You could always tell when Sir Alex Ferguson felt that another manager was, or wasn’t, likely to threaten the aspirations of his club. There have been periods over the years when he has been barely on speaking terms with Arsene Wenger for example, and others where they have almost appeared to be old friends. It was a ‘mind game’ ploy that almost defined the tactic. Identify your main rival and do whatever you can to destabilise him. It’s a trick that Jose Mourinho picked up and quickly made his own.
Ever since the ‘little horses’ in the blue shirts have emerged as genuine rivals to the supposed new hegemony of Manchester city, Mourinho has put his tactics into operation. Manuel Pellegrini has been around the management block a few times and has even experienced rivalry with the Portuguese in Spain, after he was dismissed from Real Madrid to open up the post for Mourinho. Over in Spain, the Chilean had a mantra that didn’t respond to Mourinho. With the differe4nt media aspects in this country, that’s not going to be so easy an approach to follow.
The Manchester city manager has already allowed himself to be drawn into the discussion over transfers provoked by Mourinho’s comments regarding the possible flouting of FFP regulations by City’s massive spending. Of course the finger can be pointed at Chelsea’s similar tactics, especially in the early days of the Abramovic era, but there were no such restrictions on those days. It’s also true that looking at nett spend in the last two transfer windows, City’s is higher, but that’s not really the point. The whole issue is that once you allow yourself to be drawn into the ‘mind games’ maze, you’re conceding the moral high ground, and if you’re not accustomed to the rules of the game, you’re hardly likely to win out.
Earlier in the season, when Arsenal were top of the league the Mourinho focus was on Arsene Wenger as the Chelsea manager bemoaned that Arsenal had longer breaks before big games than Chelsea. Wenger produced statistics to disprove it, but that wasn’t the point. The response showed that the taunt had hit its target. Being right doesn’t necessarily mean you’ll win the argument. Think back to a couple of Ferguson classic moves. The provoking of Rafa Benitez over fixtures was just such an example. In a press conference, the Liverpool manager produced lists to show that he was correct and Ferguson was wrong, but it didn’t matter. When, at a press conference, Ferguson was asked about the Benitez response, he just smiled, as if to say “Job Done!” The Keegan rant on SkySports is another example. There’s nothing new in mind games, but still they have their effects.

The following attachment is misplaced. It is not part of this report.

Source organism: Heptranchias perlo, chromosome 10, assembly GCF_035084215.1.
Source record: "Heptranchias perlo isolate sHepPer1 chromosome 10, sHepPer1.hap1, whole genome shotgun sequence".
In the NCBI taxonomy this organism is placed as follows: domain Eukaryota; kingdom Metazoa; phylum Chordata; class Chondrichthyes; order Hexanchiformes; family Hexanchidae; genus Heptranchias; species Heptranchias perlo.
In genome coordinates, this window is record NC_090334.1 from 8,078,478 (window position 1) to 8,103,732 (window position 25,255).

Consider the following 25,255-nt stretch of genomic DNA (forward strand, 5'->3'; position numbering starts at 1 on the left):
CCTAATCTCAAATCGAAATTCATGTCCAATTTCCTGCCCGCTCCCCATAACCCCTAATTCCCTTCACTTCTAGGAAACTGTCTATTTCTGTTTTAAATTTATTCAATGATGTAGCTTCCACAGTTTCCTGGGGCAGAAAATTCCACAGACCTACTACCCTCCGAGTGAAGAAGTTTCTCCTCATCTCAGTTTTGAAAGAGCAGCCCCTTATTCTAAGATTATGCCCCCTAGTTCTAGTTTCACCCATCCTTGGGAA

The latest incident that Mourinho has pounced on is the admittedly strange decision by the FA not to retrospectively ban Yaya Toure for his alleged kick-out at a Norwich player in the game at Carrow Road. At yesterday’s press conference, when asked to comment, Mourinho declared that he now assumed it was acceptable to do anything so long as the referee doesn’t see it. Of course it’s not true, and of course he doesn’t believe it, but next time there’s a Chelsea player pinged for something vaguely similar, the chances of acquittal will be increased, and there’ll be a decreased chance of the next City layer being cleared.
Many people will think that all this has little to do with football and they’re absolutely right but, if the history of the Premier League is anything to go by, the evidence suggests that successful managers do this for a reason. If it gives just a 1% advantage over a close rival, they’re going to take it. On such small measures are campaigns decided. It may not be ideal, but it is probably true.
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